Anthos Attached Clusters

Next in our series of posts taking a look at Google Cloud Anthos functionality, we’re going to take a look at attaching Kubernetes clusters running in AKS and EKS to Anthos in Google Cloud. This builds on the multi-cloud capabilties of Anthos we saw previously with GKE on AWS moving to GA. Anthos is orientated around being the management plane for all of your enterprise workload clusters, providing a centralised, consolidated hub to orchestrate infrastructure and applications.


This is the first in a series of posts taking a look at Google Cloud Anthos, and how it seeks to facilitate digital transformation and become the management plane for enterprise workloads across hybrid and multi-cloud environments, starting with GKE on AWS becoming generally available. The value proposition of Anthos is to enable environmental agnosticism, with containers and Kubernetes being the common denominator for our workloads. This allows for a level of portability through Anthos to manage workload deployments and lifecycles across multi-cloud (GCP, AWS and Azure), as well as on-prem data centres (VMWare & bare metal).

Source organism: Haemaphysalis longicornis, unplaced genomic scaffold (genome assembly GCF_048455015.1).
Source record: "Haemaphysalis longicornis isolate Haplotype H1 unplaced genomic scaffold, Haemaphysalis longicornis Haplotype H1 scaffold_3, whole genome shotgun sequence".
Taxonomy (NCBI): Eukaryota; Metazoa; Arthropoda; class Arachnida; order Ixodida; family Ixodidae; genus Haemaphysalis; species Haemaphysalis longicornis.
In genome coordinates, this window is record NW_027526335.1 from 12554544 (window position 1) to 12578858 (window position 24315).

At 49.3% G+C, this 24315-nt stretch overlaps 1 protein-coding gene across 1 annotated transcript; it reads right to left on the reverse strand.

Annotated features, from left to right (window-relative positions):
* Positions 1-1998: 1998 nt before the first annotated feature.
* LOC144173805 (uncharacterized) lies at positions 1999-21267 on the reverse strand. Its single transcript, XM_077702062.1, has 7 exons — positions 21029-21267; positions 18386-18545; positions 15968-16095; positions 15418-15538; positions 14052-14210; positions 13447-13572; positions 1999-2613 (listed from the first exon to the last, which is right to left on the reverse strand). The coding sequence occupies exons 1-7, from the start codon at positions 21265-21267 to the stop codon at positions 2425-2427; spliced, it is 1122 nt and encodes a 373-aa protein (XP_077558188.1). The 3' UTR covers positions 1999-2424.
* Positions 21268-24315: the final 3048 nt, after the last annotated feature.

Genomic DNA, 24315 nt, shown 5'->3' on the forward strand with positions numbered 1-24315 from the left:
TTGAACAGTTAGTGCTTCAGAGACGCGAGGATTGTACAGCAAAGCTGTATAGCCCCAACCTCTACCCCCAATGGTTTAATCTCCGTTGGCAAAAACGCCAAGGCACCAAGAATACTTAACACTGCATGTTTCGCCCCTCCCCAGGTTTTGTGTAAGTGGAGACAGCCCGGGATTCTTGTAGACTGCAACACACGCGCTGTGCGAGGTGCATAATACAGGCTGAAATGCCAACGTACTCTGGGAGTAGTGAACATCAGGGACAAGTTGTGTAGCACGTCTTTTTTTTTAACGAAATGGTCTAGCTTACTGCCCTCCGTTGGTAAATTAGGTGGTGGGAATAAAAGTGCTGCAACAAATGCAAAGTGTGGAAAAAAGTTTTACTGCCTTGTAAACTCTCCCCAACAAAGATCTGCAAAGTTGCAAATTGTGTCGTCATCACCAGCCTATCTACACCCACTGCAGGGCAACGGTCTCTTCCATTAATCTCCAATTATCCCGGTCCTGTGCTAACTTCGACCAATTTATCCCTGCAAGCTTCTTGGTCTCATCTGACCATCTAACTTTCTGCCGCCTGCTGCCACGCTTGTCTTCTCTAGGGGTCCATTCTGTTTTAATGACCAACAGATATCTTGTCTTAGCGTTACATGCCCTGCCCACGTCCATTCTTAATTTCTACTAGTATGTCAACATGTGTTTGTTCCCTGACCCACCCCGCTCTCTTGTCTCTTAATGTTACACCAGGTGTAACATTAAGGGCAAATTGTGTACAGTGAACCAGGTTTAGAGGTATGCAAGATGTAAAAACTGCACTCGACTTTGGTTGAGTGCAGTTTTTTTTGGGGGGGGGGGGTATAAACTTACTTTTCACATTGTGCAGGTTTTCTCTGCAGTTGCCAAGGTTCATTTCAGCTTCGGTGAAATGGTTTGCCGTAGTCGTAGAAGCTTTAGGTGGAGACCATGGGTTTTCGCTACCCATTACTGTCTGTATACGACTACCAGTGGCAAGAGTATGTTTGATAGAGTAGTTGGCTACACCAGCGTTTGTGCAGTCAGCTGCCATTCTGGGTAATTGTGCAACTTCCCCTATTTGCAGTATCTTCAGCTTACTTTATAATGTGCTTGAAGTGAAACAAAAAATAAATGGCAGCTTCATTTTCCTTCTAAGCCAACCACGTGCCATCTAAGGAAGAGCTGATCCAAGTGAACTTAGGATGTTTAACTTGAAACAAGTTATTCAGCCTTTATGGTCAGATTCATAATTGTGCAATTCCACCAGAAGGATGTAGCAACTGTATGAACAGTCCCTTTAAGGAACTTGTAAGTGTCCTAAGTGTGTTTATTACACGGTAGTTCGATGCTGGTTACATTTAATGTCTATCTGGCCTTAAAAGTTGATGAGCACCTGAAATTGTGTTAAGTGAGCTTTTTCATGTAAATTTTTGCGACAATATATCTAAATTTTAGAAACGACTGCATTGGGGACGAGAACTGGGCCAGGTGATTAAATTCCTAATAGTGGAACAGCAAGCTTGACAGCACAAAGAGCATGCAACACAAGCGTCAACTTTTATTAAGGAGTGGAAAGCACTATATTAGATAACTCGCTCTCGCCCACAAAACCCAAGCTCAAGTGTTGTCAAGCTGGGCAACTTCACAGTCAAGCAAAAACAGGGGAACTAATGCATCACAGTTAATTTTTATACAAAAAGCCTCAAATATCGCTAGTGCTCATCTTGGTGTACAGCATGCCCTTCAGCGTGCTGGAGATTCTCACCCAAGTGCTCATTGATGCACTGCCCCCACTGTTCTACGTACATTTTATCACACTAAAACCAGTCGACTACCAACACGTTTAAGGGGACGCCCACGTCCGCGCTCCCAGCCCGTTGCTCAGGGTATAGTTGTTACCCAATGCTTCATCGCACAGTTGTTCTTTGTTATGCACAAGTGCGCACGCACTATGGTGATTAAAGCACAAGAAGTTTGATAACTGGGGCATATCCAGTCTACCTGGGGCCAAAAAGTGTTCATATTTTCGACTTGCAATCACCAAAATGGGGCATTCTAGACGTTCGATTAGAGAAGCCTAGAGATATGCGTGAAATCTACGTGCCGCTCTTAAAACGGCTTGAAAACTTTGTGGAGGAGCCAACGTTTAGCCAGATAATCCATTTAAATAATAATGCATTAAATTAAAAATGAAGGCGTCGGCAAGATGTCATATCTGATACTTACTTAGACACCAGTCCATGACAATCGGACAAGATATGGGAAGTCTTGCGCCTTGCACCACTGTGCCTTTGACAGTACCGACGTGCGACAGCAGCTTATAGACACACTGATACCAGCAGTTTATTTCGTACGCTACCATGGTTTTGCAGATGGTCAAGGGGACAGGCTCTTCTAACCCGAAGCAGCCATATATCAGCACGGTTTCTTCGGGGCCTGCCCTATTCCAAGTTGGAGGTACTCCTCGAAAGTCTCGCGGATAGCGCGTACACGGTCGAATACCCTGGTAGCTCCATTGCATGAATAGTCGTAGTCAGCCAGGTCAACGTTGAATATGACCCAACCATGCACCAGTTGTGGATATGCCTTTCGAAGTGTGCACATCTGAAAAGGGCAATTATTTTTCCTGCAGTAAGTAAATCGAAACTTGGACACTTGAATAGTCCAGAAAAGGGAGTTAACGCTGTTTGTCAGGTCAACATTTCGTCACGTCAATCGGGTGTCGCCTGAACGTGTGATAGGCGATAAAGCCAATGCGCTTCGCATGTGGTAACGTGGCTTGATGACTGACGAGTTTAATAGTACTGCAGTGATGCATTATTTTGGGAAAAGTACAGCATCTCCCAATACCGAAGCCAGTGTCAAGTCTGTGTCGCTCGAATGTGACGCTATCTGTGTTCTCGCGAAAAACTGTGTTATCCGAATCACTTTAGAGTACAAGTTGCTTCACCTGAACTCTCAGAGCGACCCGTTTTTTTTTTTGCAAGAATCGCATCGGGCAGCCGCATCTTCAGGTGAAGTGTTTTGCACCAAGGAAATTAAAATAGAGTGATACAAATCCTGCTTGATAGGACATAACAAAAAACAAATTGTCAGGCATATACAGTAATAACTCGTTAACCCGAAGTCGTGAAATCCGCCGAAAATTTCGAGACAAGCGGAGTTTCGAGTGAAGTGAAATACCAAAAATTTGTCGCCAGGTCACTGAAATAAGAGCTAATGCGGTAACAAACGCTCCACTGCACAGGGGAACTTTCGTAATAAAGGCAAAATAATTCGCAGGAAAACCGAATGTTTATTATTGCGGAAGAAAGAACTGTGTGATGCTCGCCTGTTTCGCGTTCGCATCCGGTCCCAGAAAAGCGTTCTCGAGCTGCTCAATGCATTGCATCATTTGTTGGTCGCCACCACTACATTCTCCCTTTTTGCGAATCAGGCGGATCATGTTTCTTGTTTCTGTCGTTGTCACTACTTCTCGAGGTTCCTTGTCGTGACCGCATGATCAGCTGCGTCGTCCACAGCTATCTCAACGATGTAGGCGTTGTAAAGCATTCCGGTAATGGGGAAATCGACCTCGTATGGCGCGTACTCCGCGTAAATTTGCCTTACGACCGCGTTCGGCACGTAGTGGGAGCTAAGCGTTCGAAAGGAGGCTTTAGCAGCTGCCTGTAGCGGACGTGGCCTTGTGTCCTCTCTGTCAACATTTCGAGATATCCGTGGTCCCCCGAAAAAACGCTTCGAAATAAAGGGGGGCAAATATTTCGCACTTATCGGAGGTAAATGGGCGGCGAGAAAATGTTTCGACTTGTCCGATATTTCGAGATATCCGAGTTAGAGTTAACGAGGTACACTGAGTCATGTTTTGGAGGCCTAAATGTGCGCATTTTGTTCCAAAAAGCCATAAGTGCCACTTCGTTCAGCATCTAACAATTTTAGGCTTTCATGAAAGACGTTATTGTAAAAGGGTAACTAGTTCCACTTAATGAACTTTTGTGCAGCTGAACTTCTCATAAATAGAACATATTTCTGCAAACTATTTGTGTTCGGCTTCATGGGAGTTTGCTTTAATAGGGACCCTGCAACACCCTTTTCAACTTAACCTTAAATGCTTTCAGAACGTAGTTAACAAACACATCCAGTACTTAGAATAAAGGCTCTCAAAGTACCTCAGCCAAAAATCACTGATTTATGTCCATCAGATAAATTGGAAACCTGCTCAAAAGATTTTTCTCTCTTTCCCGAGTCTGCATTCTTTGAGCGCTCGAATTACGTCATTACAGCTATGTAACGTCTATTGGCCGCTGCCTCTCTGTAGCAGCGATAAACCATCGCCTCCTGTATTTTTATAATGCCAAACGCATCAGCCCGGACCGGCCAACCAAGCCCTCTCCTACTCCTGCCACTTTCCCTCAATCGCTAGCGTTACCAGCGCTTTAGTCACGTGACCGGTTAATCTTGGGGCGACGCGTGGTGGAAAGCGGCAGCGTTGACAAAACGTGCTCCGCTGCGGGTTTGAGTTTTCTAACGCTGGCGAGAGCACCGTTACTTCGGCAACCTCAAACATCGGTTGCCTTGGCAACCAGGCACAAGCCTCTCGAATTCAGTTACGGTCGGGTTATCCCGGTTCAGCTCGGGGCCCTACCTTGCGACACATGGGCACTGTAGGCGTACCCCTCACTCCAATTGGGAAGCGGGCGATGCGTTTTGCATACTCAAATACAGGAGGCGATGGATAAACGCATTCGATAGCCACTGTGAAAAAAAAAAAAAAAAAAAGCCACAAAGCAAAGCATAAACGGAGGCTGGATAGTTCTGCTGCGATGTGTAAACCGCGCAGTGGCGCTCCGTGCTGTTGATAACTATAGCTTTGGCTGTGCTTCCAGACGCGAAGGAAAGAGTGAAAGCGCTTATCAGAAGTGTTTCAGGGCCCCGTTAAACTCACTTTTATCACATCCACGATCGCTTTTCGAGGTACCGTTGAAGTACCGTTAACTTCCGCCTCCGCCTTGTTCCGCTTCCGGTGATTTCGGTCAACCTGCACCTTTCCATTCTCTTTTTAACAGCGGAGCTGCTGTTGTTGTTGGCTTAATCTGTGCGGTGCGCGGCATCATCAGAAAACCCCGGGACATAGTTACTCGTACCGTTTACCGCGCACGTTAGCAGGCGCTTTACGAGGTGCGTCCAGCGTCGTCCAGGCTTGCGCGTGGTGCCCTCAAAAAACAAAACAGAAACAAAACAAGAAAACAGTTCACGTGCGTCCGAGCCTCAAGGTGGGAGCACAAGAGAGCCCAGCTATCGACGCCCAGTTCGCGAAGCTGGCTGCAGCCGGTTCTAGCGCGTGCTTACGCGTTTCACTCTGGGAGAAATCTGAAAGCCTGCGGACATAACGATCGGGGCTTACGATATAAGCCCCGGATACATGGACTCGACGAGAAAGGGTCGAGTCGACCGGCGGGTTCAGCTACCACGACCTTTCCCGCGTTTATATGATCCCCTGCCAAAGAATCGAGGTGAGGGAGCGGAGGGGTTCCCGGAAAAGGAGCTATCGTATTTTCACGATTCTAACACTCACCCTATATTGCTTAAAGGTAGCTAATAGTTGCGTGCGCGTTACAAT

kube-oidc-proxy: A proxy to consistently authenticate to managed Kubernetes clusters, on multi-cloud, using OIDC

At Jetstack, we see many customers that are moving to managed Kubernetes services across multiple clouds to run their workloads. Whilst having the Kubernetes control plane managed for you takes away a lot of the operational burden, there is a trade-off for this convenience, with less opportunity for customisation with a managed control plane. Furthermore, across multiple clouds, there is often a lack of consistency in what is exposed. One such inconsistency is in authentication. Cloud providers typically provide deep integrations with their own authentication systems, however interoperability between them can often be a pain point.

Jetstack is excited to announce kube-oidc-proxy, a new open-source project that brings back consistency, and the lost functionality of authenticating via OIDC to the Kubernetes API server on managed services, across clouds.